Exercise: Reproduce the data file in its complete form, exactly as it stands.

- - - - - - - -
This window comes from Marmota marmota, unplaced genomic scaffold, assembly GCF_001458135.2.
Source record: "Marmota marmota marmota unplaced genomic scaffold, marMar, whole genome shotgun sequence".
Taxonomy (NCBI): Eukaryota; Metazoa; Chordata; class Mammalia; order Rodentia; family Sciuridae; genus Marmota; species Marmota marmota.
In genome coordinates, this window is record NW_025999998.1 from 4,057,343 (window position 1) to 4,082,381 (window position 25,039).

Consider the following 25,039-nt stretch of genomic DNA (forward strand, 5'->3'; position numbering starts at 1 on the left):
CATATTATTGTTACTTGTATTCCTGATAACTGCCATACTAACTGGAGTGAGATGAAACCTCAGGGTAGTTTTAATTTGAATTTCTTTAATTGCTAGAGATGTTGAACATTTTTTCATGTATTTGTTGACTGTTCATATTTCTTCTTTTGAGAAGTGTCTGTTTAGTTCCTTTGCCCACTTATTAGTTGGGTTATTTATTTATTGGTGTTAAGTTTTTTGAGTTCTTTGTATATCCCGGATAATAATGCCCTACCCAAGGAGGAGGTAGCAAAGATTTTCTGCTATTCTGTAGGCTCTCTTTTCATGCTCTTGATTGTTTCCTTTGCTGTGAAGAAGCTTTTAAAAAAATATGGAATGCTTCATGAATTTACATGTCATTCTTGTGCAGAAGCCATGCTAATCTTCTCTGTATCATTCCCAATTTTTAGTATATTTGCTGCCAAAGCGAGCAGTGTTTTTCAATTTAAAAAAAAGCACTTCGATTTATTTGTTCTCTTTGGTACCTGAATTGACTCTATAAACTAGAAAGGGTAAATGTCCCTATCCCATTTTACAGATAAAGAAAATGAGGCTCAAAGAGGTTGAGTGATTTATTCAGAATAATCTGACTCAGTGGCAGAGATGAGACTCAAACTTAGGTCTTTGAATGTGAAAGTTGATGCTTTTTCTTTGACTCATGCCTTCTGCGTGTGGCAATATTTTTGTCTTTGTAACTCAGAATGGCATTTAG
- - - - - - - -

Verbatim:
This window comes from Marmota marmota, unplaced genomic scaffold, assembly GCF_001458135.2.
Source record: "Marmota marmota marmota unplaced genomic scaffold, marMar, whole genome shotgun sequence".
Taxonomy (NCBI): Eukaryota; Metazoa; Chordata; class Mammalia; order Rodentia; family Sciuridae; genus Marmota; species Marmota marmota.
In genome coordinates, this window is record NW_025999998.1 from 4,057,343 (window position 1) to 4,082,381 (window position 25,039).

Consider the following 25,039-nt stretch of genomic DNA (forward strand, 5'->3'; position numbering starts at 1 on the left):
CATATTATTGTTACTTGTATTCCTGATAACTGCCATACTAACTGGAGTGAGATGAAACCTCAGGGTAGTTTTAATTTGAATTTCTTTAATTGCTAGAGATGTTGAACATTTTTTCATGTATTTGTTGACTGTTCATATTTCTTCTTTTGAGAAGTGTCTGTTTAGTTCCTTTGCCCACTTATTAGTTGGGTTATTTATTTATTGGTGTTAAGTTTTTTGAGTTCTTTGTATATCCCGGATAATAATGCCCTACCCAAGGAGGAGGTAGCAAAGATTTTCTGCTATTCTGTAGGCTCTCTTTTCATGCTCTTGATTGTTTCCTTTGCTGTGAAGAAGCTTTTAAAAAAATATGGAATGCTTCATGAATTTACATGTCATTCTTGTGCAGAAGCCATGCTAATCTTCTCTGTATCATTCCCAATTTTTAGTATATTTGCTGCCAAAGCGAGCAGTGTTTTTCAATTTAAAAAAAAGCACTTCGATTTATTTGTTCTCTTTGGTACCTGAATTGACTCTATAAACTAGAAAGGGTAAATGTCCCTATCCCATTTTACAGATAAAGAAAATGAGGCTCAAAGAGGTTGAGTGATTTATTCAGAATAATCTGACTCAGTGGCAGAGATGAGACTCAAACTTAGGTCTTTGAATGTGAAAGTTGATGCTTTTTCTTTGACTCATGCCTTCTGCGTGTGGCAATATTTTTGTCTTTGTAACTCAGAATGGCATTTAG